LINCOLN, Neb. — A class showdown looms today on the railroads.
The largest rail union — the Sheet Metal, Air, Rail and Transportation Workers union, or SMART-TD — which organizes over 30,000 conductors, brakemen, yardmen and some of the locomotive engineers — voted to reject the rail bosses’ latest contract offer. The result of the vote was announced Nov. 21. This means the majority of rail workers in the U.S. are set to strike in the opening days of December.
In addition to SMART-TD, this includes members of the Brotherhood of Maintenance of Way Employees, the Brotherhood of Railway Signalmen and the International Brotherhood of Boilermakers. All 12 rail unions have committed to join a strike if even one of them sets up pickets.
This is the result of years of abuse by the rail bosses, for whom the drive for profits means workers have to suffer on-call schedules, ever smaller crews doing more and more work, dangerous working conditions, draconian absentee policies and lack of paid sick leave.
They also face the notoriously anti-labor Railway Labor Act. Passed in 1926 to weaken rail workers, it wraps rail union negotiations in a labyrinth of federal government restrictions, including handing Congress the ability to halt any rail strike and impose a settlement workers have already voted down.
This makes a growing number of rail workers interested in the current battle by school workers, members of the Canadian Union of Public Employees, in Ontario. On Nov. 4 they defied the government and went on strike despite a draconian anti-strike bill passed a day earlier that barred them from striking, mandated crippling fines on every single worker as well as their union if they went ahead and set up picket lines and imposed the bosses’ contract offer on them.
Two rail union workers here, SMART-TD conductor Lance Anton and Jakob Forsgren, a welder, track repair worker and chair of local Lodge 1320 of the Brotherhood of Maintenance of Way Employees, told the Militant Nov. 19 they’ve started collecting signatures from their union brothers and sisters to send a message of solidarity to CUPE after hearing about their strike and ongoing solidarity actions with their continuing fight.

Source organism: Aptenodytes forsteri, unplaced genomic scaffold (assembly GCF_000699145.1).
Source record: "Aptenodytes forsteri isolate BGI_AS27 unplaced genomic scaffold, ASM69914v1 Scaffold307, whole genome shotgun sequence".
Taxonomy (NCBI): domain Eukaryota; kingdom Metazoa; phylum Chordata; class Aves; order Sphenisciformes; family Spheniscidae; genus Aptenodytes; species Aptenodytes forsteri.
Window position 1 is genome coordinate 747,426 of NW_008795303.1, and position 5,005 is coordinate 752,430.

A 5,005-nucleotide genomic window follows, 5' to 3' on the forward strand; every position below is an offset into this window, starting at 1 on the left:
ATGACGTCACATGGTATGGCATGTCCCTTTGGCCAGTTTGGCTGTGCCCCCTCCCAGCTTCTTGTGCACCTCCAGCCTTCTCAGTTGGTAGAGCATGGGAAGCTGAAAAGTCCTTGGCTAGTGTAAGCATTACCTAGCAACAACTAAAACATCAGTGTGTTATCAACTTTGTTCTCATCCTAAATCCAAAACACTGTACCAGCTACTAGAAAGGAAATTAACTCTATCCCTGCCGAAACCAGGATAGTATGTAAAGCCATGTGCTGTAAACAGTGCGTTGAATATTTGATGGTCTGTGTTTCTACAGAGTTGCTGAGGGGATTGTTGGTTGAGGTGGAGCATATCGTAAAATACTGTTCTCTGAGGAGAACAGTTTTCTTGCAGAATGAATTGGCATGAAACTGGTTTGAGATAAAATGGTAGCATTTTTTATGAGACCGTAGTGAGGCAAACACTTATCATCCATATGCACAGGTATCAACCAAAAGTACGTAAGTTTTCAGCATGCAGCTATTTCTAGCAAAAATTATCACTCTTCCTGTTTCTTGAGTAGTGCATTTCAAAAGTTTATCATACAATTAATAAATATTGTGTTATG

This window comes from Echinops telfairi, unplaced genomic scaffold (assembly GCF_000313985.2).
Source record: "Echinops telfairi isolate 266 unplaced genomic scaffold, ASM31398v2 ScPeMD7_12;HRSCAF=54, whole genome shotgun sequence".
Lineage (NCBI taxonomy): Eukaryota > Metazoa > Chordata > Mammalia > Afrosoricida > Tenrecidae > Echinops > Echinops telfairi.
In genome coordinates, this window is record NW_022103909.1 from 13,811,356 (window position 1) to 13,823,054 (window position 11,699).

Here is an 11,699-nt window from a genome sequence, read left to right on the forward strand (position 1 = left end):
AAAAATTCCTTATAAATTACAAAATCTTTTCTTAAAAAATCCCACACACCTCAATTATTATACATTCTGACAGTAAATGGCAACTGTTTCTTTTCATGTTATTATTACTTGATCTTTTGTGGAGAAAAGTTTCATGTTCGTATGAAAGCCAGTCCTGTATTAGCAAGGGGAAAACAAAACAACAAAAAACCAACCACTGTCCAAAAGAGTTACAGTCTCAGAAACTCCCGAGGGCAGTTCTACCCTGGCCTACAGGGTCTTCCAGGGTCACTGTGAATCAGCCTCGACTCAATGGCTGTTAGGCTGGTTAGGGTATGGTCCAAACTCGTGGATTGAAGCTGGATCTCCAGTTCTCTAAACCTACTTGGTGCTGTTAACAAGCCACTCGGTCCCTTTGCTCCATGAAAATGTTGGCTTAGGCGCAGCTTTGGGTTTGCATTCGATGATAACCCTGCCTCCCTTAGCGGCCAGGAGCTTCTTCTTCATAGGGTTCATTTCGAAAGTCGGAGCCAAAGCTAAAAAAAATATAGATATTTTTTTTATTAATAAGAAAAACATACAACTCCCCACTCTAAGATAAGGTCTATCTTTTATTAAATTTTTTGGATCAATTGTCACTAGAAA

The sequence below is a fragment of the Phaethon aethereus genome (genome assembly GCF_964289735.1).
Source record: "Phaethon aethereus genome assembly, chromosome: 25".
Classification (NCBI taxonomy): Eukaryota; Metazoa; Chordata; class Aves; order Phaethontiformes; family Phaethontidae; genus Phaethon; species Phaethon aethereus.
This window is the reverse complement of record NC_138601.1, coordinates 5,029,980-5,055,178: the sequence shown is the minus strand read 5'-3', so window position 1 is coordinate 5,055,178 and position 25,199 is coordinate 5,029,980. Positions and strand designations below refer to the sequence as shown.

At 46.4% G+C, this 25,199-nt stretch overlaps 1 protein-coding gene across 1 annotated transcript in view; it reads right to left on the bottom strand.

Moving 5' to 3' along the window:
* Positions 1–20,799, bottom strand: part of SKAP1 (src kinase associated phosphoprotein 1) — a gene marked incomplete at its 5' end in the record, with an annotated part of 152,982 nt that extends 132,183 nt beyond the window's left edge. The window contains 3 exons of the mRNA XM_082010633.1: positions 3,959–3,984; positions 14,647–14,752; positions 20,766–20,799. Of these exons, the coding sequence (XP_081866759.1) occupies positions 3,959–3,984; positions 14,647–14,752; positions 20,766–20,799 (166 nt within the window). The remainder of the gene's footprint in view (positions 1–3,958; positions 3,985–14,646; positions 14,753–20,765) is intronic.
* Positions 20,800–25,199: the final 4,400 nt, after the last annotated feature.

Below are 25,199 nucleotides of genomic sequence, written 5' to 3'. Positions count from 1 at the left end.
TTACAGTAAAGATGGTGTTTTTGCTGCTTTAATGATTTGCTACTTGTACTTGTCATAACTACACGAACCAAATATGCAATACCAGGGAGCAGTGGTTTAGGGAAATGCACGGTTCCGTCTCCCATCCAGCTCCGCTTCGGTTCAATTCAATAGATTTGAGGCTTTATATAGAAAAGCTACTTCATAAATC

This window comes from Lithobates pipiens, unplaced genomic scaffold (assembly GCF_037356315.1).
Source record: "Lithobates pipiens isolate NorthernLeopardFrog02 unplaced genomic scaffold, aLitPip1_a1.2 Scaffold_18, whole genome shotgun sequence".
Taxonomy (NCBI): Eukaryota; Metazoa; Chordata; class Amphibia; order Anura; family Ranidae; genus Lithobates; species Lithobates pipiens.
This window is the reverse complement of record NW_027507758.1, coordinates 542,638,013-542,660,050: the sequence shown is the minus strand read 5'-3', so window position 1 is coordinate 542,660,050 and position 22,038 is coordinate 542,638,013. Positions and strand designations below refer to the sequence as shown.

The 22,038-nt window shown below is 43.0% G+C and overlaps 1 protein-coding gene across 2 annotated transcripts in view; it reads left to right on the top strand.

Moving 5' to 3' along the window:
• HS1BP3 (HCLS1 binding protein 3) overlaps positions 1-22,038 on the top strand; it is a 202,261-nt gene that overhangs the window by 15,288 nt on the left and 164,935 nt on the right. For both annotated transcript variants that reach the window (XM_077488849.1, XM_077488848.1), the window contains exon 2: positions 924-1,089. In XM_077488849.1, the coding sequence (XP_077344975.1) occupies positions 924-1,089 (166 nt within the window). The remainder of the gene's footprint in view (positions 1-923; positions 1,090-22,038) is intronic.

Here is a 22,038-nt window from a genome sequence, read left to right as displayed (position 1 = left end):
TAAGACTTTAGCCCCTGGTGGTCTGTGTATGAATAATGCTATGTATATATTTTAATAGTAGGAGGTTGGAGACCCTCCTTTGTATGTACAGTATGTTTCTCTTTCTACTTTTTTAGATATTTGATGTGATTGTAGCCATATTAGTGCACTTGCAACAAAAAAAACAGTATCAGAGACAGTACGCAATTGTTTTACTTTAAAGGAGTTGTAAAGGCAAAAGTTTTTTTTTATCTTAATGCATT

Their message reads:
“We are United States railroad workers in operating and rail craft unions that work on the railroad in and near Lincoln, Nebraska. The undersigned are sending our solidarity and admiration to education and other workers in your fight against Canada’s anti-labor laws, fighting for a livable wage, and funding for schools. We need to emulate your struggle here as we are fighting the railroad employers and federal government that use the anti-labor Railway Labor Act to tie our unions up in red tape against going on strike to get a contract that gives workers and our families a quality of life that includes a livable wage and safe working conditions.”
They hope their effort will bring to the attention of fellow rail workers that when the bosses and their government tell workers they can’t do something, it’s simply not true. When the government in Ontario told school workers they couldn’t strike, they did so anyway. After just two days the government agreed to rescind the law, drop all threatened fines and restart negotiations.
This shows that what workers can or can’t do reflects the class relationship of forces, not what some law says. After all, it’s just a piece of paper.